The Power of Focal Points Is Limited: Even Minute Payoff Asymmetry May Yield Large Coordination Failures
Uri Gneezy and
American Economic Review, 2008, vol. 98, issue 4, 1443-58
Since Schelling, it has often been assumed that players make use of salient decision labels to achieve coordination. Consistent with previous work, we find that given equal payoffs, salient labels yield frequent coordination. However, given even minutely asymmetric payoffs, labels lose much of their effectiveness and miscoordination abounds. This raises questions about the extent to which the effectiveness of focal points based on label salience persists beyond the special case of symmetric games. The patterns of miscoordination we observe vary with the magnitude of payoff differences in intricate ways that suggest nonequilibrium accounts based on "level-k" thinking and "team reasoning." (JEL C72, C92)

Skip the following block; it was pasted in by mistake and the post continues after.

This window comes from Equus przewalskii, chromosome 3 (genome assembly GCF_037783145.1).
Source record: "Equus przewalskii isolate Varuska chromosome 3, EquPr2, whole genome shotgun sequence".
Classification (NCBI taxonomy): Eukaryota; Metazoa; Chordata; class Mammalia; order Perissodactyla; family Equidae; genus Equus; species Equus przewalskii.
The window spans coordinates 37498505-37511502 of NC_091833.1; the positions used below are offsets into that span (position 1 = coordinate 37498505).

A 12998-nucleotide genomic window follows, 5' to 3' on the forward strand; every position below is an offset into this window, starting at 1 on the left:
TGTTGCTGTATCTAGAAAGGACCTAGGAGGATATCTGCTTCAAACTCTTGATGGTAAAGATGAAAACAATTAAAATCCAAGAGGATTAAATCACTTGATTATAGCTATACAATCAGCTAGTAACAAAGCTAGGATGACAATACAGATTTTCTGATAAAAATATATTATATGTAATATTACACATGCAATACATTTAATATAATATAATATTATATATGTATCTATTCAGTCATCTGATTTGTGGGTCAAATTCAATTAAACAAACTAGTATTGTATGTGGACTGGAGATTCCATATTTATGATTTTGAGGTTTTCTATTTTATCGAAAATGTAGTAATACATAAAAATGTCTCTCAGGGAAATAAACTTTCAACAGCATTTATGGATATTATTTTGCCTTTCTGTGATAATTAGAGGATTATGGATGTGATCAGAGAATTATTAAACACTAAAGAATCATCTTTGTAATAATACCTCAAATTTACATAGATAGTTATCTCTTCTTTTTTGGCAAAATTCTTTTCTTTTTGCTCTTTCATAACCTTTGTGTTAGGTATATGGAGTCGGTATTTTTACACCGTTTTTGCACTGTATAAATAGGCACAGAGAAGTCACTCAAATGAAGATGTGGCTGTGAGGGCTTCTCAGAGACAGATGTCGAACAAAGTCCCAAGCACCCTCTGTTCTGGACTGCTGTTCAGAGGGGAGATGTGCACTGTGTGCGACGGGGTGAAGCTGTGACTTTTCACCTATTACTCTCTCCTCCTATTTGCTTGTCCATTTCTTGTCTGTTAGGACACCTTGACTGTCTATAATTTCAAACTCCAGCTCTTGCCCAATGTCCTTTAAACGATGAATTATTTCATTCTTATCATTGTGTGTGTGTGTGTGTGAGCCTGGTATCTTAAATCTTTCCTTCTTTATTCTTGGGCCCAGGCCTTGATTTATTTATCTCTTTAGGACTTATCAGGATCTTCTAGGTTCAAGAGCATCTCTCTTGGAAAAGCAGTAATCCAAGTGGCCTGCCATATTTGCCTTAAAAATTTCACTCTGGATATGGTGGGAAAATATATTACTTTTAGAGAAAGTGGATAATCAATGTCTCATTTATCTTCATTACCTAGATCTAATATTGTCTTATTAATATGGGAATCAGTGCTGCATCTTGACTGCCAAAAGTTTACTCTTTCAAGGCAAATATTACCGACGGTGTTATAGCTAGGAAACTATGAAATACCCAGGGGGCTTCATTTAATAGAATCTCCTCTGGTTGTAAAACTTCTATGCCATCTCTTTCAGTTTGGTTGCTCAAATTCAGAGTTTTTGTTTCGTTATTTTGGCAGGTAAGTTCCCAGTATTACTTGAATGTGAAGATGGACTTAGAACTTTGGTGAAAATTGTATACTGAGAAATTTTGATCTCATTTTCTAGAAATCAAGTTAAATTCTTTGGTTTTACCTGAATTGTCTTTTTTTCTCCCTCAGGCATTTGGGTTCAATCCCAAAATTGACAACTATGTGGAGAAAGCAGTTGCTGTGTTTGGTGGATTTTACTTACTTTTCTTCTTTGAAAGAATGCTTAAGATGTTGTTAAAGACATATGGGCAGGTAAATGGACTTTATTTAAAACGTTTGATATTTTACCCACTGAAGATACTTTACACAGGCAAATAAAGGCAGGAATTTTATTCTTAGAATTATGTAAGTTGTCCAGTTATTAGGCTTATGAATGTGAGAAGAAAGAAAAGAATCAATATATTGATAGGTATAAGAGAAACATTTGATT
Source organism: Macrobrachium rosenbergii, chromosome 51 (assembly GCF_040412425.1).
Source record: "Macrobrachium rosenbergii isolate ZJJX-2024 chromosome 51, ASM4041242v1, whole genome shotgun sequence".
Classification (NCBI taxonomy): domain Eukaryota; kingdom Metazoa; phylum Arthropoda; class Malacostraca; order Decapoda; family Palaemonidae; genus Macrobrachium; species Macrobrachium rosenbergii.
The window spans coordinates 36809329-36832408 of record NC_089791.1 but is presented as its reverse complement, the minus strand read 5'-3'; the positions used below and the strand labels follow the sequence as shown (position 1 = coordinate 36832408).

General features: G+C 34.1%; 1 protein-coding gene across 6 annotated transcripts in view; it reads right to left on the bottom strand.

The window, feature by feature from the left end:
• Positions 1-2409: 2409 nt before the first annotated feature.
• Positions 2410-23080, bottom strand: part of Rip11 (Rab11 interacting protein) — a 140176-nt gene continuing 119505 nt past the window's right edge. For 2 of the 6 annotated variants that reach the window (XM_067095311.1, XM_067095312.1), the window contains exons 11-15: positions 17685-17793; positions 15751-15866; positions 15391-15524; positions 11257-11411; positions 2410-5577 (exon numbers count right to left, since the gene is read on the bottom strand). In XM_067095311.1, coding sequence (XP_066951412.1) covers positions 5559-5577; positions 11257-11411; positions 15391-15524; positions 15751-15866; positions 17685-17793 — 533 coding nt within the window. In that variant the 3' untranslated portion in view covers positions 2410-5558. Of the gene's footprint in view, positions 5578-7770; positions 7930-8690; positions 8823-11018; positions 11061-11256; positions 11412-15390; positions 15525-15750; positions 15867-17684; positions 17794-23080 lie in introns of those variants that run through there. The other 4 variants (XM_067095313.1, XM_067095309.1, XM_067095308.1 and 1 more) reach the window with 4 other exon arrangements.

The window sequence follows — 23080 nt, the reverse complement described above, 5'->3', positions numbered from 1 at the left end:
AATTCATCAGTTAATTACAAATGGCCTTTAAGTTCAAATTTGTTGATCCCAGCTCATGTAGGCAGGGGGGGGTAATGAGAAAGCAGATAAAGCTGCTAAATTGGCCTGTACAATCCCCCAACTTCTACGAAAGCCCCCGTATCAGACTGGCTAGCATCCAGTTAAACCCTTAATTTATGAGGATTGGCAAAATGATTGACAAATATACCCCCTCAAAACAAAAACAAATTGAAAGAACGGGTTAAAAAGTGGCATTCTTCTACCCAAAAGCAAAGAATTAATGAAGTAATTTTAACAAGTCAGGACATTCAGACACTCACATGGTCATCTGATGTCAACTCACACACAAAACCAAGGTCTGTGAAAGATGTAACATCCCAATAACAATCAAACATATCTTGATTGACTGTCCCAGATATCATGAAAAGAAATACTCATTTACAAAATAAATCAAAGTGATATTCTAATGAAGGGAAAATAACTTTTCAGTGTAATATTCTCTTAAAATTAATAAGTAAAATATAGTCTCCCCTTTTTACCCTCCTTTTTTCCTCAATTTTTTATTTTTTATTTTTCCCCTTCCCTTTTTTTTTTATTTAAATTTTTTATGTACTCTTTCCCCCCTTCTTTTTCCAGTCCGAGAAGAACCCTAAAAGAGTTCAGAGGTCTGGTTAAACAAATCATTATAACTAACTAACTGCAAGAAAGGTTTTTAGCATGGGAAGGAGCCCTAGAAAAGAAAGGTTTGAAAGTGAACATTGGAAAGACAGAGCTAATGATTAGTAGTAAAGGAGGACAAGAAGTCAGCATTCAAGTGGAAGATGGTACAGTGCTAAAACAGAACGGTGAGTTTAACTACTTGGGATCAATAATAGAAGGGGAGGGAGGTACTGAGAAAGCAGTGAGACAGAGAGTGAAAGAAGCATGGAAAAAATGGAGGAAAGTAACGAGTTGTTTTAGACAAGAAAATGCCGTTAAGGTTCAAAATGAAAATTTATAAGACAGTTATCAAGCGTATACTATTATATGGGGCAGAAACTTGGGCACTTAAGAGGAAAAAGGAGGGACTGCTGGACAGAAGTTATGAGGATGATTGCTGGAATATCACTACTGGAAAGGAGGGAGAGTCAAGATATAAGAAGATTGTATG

JEL-codes: C72 C92 (search for similar items in EconPapers)
Note: DOI: 10.1257/aer.98.4.1443
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